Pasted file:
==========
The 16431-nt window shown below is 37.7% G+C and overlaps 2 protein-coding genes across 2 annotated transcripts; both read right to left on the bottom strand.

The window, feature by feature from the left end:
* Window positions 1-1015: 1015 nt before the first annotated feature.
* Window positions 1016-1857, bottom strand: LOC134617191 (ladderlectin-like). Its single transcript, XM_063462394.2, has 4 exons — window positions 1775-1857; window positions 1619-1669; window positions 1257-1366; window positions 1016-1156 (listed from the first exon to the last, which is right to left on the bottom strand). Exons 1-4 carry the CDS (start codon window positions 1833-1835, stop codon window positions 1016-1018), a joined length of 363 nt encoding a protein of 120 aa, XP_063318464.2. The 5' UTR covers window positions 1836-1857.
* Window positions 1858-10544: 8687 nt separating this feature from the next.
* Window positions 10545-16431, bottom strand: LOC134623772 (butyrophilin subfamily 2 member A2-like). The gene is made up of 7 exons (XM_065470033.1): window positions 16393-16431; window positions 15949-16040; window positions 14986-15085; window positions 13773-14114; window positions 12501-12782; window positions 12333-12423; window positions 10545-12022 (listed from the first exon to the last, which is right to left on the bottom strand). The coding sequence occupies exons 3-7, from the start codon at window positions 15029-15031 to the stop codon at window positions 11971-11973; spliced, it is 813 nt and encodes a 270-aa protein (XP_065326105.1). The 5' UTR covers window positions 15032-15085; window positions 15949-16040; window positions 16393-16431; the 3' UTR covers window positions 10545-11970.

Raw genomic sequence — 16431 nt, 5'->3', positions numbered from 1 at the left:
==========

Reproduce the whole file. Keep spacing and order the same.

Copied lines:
The 16431-nt window shown below is 37.7% G+C and overlaps 2 protein-coding genes across 2 annotated transcripts; both read right to left on the bottom strand.

The window, feature by feature from the left end:
* Window positions 1-1015: 1015 nt before the first annotated feature.
* Window positions 1016-1857, bottom strand: LOC134617191 (ladderlectin-like). Its single transcript, XM_063462394.2, has 4 exons — window positions 1775-1857; window positions 1619-1669; window positions 1257-1366; window positions 1016-1156 (listed from the first exon to the last, which is right to left on the bottom strand). Exons 1-4 carry the CDS (start codon window positions 1833-1835, stop codon window positions 1016-1018), a joined length of 363 nt encoding a protein of 120 aa, XP_063318464.2. The 5' UTR covers window positions 1836-1857.
* Window positions 1858-10544: 8687 nt separating this feature from the next.
* Window positions 10545-16431, bottom strand: LOC134623772 (butyrophilin subfamily 2 member A2-like). The gene is made up of 7 exons (XM_065470033.1): window positions 16393-16431; window positions 15949-16040; window positions 14986-15085; window positions 13773-14114; window positions 12501-12782; window positions 12333-12423; window positions 10545-12022 (listed from the first exon to the last, which is right to left on the bottom strand). The coding sequence occupies exons 3-7, from the start codon at window positions 15029-15031 to the stop codon at window positions 11971-11973; spliced, it is 813 nt and encodes a 270-aa protein (XP_065326105.1). The 5' UTR covers window positions 15032-15085; window positions 15949-16040; window positions 16393-16431; the 3' UTR covers window positions 10545-11970.

Raw genomic sequence — 16431 nt, 5'->3', positions numbered from 1 at the left: